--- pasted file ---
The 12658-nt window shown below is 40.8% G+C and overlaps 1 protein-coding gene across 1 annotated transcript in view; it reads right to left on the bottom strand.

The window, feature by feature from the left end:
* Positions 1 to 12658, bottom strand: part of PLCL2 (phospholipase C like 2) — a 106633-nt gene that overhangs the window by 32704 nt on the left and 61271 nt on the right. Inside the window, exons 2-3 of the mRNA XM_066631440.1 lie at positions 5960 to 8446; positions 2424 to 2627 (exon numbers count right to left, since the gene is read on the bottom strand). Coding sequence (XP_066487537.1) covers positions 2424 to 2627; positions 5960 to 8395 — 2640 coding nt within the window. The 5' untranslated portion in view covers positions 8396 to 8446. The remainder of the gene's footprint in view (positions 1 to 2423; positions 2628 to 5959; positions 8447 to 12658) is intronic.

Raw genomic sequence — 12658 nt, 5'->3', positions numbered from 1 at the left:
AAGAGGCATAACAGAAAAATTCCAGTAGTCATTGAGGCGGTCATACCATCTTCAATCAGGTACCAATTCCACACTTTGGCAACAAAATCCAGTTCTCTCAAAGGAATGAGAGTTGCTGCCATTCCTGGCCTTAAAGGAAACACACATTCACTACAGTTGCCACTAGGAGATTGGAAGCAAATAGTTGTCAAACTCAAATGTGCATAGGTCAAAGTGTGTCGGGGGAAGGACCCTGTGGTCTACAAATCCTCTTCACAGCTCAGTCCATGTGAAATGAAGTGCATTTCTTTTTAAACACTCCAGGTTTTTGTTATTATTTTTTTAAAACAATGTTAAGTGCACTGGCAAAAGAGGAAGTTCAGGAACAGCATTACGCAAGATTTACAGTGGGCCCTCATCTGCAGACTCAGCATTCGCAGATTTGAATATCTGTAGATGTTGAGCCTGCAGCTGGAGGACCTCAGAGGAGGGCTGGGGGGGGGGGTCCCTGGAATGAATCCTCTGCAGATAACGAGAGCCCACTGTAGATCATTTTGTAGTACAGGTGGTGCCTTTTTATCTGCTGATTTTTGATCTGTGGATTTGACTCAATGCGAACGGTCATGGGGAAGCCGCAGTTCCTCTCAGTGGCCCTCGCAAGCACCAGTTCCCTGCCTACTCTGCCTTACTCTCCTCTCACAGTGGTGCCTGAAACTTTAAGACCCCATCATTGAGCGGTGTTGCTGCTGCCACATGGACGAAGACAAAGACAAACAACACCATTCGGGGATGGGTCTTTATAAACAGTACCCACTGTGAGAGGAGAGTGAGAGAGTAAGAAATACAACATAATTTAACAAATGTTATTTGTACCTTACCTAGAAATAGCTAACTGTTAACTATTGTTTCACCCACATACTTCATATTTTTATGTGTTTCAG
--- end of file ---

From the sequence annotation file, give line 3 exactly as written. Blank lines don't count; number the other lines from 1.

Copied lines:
* Positions 1 to 12658, bottom strand: part of PLCL2 (phospholipase C like 2) — a 106633-nt gene that overhangs the window by 32704 nt on the left and 61271 nt on the right. Inside the window, exons 2-3 of the mRNA XM_066631440.1 lie at positions 5960 to 8446; positions 2424 to 2627 (exon numbers count right to left, since the gene is read on the bottom strand). Coding sequence (XP_066487537.1) covers positions 2424 to 2627; positions 5960 to 8395 — 2640 coding nt within the window. The 5' untranslated portion in view covers positions 8396 to 8446. The remainder of the gene's footprint in view (positions 1 to 2423; positions 2628 to 5959; positions 8447 to 12658) is intronic.